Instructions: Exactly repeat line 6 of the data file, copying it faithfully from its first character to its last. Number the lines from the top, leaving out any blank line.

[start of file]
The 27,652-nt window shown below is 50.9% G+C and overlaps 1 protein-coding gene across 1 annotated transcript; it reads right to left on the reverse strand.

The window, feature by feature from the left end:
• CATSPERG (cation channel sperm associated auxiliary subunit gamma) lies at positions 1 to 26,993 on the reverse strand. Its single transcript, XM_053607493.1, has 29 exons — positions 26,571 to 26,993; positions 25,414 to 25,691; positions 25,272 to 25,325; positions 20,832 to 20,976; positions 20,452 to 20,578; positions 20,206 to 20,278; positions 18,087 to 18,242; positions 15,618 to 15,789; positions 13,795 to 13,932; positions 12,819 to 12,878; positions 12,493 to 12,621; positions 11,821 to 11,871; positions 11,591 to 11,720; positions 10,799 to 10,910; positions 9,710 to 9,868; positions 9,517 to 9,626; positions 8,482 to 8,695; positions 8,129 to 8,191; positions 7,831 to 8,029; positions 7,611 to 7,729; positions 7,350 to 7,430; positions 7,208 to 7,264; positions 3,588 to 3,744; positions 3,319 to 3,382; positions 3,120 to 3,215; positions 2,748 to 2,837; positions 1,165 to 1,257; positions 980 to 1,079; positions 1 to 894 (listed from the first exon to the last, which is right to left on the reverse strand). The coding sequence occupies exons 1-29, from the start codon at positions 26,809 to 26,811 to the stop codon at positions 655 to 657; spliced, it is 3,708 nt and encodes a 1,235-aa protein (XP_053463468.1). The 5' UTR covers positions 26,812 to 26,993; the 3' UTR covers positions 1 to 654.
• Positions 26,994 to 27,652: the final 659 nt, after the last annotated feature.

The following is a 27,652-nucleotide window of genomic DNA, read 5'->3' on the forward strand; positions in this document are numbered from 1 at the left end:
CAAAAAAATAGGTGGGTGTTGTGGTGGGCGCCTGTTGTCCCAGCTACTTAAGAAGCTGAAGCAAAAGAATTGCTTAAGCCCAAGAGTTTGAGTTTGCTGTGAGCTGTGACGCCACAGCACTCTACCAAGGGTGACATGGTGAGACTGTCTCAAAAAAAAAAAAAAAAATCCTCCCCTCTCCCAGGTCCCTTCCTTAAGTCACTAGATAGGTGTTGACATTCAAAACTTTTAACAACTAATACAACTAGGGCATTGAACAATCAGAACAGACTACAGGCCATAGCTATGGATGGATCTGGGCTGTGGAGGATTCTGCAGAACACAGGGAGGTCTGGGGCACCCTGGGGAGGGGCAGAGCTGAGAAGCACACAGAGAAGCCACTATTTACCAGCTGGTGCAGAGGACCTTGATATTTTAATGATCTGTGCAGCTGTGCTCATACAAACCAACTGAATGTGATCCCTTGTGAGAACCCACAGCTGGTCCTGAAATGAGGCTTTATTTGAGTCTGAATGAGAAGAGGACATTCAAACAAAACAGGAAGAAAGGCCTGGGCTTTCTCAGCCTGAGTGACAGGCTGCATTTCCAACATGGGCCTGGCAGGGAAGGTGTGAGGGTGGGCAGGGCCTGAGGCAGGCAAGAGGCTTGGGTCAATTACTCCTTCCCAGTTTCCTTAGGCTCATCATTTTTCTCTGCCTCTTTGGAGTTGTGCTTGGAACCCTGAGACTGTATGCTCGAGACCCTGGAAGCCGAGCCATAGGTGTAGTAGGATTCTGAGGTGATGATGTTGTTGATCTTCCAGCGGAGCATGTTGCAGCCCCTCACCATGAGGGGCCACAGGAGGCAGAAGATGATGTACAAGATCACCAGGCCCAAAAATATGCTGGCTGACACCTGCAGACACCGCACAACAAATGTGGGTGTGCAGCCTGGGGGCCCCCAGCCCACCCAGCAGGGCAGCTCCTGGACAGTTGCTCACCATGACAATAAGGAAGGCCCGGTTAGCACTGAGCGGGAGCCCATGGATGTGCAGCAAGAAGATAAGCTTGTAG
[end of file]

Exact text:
CAAAAAAATAGGTGGGTGTTGTGGTGGGCGCCTGTTGTCCCAGCTACTTAAGAAGCTGAAGCAAAAGAATTGCTTAAGCCCAAGAGTTTGAGTTTGCTGTGAGCTGTGACGCCACAGCACTCTACCAAGGGTGACATGGTGAGACTGTCTCAAAAAAAAAAAAAAAAATCCTCCCCTCTCCCAGGTCCCTTCCTTAAGTCACTAGATAGGTGTTGACATTCAAAACTTTTAACAACTAATACAACTAGGGCATTGAACAATCAGAACAGACTACAGGCCATAGCTATGGATGGATCTGGGCTGTGGAGGATTCTGCAGAACACAGGGAGGTCTGGGGCACCCTGGGGAGGGGCAGAGCTGAGAAGCACACAGAGAAGCCACTATTTACCAGCTGGTGCAGAGGACCTTGATATTTTAATGATCTGTGCAGCTGTGCTCATACAAACCAACTGAATGTGATCCCTTGTGAGAACCCACAGCTGGTCCTGAAATGAGGCTTTATTTGAGTCTGAATGAGAAGAGGACATTCAAACAAAACAGGAAGAAAGGCCTGGGCTTTCTCAGCCTGAGTGACAGGCTGCATTTCCAACATGGGCCTGGCAGGGAAGGTGTGAGGGTGGGCAGGGCCTGAGGCAGGCAAGAGGCTTGGGTCAATTACTCCTTCCCAGTTTCCTTAGGCTCATCATTTTTCTCTGCCTCTTTGGAGTTGTGCTTGGAACCCTGAGACTGTATGCTCGAGACCCTGGAAGCCGAGCCATAGGTGTAGTAGGATTCTGAGGTGATGATGTTGTTGATCTTCCAGCGGAGCATGTTGCAGCCCCTCACCATGAGGGGCCACAGGAGGCAGAAGATGATGTACAAGATCACCAGGCCCAAAAATATGCTGGCTGACACCTGCAGACACCGCACAACAAATGTGGGTGTGCAGCCTGGGGGCCCCCAGCCCACCCAGCAGGGCAGCTCCTGGACAGTTGCTCACCATGACAATAAGGAAGGCCCGGTTAGCACTGAGCGGGAGCCCATGGATGTGCAGCAAGAAGATAAGCTTGTAG